This is a month when your baby will probably be making big strides ahead in his physical development, moving around, as he’s never done before. It’s also a stage when he starts to impress his wants and needs in a new way, with more than a hint of the determination that’s going to increase in the months ahead.
1. Your baby is pulling herself up on the furniture and possibly even cruising around the room from table to sofa to chair. A few babies will take their first steps at nine months, but for the majority real walking is still some months away. However movement is definitely progressing steadily at the moment, and she’s able to move from sitting to standing.
2. She’s becoming more assertive and can give you a definite idea of her likes and dislikes. If you take a toy away she’s likely to object by crying and waving hands and feet. She’s starting to grasp what ‘no’ means, but she’s not yet able to stop herself doing something just because she hears you say it. She can respond to simple commands like ‘Come to Mummy’.
3. She’s learning ‘object permanence’. In other words, she’s starting to understand that just because she can’t actually see something, it still exists somewhere. This means if you talk to her from another room she’ll be able to understand that’s where you are. It also means she’ll crawl to get a ball which has disappeared under a chair.
4. She’s starting to pick up tiny objects between her thumb and forefinger. She may start to show a preference for using her left or right hand, although this can change up to the age of two. She might also be able to wave bye-bye, an exciting new skill to show her grandparents. Nine-month-olds love to point, whether it’s at a toy she wants or at aeroplanes in the sky.
5. She’s becoming aware of the fact that other people may be watching her, and will ‘play to an audience’. You might notice that, if she gets laughter or obvious approval, she’ll carry on doing whatever it is and will be watching you to check you’re still approving of her.
Your nine-month-old is on the move, and loving it!
Help them learn
There’s a lot you can do to stimulate and encourage your baby
- Stimulate her learning with encouragement and play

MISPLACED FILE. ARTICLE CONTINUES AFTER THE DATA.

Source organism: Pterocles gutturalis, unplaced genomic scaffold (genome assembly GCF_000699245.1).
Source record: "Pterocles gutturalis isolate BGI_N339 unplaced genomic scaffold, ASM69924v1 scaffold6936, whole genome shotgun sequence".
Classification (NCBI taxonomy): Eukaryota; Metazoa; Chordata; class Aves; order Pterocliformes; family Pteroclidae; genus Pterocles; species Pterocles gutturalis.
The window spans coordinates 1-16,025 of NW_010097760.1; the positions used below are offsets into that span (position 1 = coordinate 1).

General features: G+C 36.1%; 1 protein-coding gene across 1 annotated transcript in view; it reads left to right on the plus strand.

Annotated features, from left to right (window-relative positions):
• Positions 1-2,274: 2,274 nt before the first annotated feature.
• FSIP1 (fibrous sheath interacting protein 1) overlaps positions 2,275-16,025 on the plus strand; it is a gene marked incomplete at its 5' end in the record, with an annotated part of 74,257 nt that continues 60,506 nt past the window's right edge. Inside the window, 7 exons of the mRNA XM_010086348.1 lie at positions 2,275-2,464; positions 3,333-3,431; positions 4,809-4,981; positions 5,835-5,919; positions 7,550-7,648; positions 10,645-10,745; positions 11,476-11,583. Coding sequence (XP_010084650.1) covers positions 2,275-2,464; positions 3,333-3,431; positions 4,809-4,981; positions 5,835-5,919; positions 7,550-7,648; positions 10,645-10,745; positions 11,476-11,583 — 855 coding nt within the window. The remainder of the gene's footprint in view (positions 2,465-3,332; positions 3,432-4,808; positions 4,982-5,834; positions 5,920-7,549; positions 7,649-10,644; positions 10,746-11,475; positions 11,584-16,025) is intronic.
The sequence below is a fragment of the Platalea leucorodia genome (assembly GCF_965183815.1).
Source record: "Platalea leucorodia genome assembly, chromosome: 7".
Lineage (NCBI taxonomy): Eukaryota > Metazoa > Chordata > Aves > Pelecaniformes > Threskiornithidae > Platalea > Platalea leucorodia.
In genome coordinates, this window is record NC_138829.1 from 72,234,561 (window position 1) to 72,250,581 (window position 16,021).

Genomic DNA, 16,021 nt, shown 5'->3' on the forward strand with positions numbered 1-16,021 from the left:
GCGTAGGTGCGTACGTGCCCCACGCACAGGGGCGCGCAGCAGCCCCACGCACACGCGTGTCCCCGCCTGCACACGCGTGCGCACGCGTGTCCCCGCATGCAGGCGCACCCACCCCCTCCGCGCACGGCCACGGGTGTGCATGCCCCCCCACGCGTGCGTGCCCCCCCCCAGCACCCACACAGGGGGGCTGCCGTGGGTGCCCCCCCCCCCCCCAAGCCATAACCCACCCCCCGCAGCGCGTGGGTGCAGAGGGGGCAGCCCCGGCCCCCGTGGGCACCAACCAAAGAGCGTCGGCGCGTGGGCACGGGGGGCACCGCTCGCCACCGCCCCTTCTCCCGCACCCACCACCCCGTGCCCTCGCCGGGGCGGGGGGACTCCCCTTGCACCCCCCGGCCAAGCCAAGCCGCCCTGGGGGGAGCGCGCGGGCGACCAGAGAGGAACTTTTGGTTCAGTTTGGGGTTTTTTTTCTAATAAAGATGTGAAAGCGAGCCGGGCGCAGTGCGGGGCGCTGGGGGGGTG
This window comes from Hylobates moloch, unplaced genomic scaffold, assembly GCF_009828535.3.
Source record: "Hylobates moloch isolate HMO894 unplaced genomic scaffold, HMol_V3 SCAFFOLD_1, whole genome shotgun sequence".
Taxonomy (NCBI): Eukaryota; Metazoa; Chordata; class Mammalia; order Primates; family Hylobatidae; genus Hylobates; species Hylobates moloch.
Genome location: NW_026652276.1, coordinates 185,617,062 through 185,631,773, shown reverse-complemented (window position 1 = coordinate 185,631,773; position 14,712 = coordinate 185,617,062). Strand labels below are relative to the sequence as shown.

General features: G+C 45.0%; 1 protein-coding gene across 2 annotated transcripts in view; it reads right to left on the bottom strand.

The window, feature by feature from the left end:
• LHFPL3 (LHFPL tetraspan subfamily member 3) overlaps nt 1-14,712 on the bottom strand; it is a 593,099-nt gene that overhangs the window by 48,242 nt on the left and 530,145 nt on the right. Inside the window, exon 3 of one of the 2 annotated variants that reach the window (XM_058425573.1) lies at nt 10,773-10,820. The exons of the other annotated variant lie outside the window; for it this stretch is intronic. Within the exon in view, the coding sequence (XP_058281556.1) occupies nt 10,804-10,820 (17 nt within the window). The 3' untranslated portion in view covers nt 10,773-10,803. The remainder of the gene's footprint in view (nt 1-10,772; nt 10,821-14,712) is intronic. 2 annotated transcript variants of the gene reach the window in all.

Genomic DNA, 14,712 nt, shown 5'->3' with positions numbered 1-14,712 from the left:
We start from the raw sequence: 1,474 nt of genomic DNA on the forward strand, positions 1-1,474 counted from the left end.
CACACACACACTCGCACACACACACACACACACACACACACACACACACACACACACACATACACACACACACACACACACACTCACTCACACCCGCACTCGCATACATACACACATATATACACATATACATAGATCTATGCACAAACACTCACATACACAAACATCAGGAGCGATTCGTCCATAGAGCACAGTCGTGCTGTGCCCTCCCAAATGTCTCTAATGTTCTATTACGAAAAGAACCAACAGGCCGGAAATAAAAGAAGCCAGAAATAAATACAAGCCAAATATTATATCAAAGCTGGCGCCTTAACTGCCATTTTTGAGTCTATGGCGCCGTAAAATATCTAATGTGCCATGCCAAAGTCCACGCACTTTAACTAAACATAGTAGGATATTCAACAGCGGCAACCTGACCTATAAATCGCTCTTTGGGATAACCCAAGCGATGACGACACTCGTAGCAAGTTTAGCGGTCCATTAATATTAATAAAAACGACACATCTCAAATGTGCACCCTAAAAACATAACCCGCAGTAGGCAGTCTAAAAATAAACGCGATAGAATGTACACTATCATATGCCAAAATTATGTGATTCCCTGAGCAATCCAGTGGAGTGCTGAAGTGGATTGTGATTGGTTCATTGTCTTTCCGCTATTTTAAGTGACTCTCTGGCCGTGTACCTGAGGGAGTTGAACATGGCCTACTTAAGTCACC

- At nine months your baby will hold and compare two toys, bang them and try to fit them together, or put one inside the other. Try giving her a small object, such as a block, then offer her another. When she’s decided how to hold two blocks, give her a third. How will she work out what to do next?
- Play with a toy together, then hide it and look for it together. Is it behind the cushion? Is it under the sofa? This game will go down a treat!
- Nine-month-olds can be exasperating, but try not to shout at her. It may be hard when she seems to carry on doing the same thing again and again, but she’s too young to understand why she can’t play with the video recorder or put her toys down the loo. Put her in her cot for a few minutes if you feel in danger of losing control.
- She loves new challenges and moving around, so build her a ‘mountain’ of cushions on the sitting-room floor and let her climb up and over it.
- Don’t be surprised if, having always seemed very keen on bathtime, she suddenly seems frightened of the water. Don’t force her into the bath; try getting in with her to ease her fears and rest assured, these will pass.
- Her kidneys still aren’t mature enough to cope with salt, so if you’re including her in family meals (and that’s the best thing for her), make sure you take her portion out of the dish before you season your food.
At nine months old, babies are pulling themselves up and refining their hand movements
- Remember, babies are individuals and develop at different rates. If you have any concerns, see your GP or health visitor.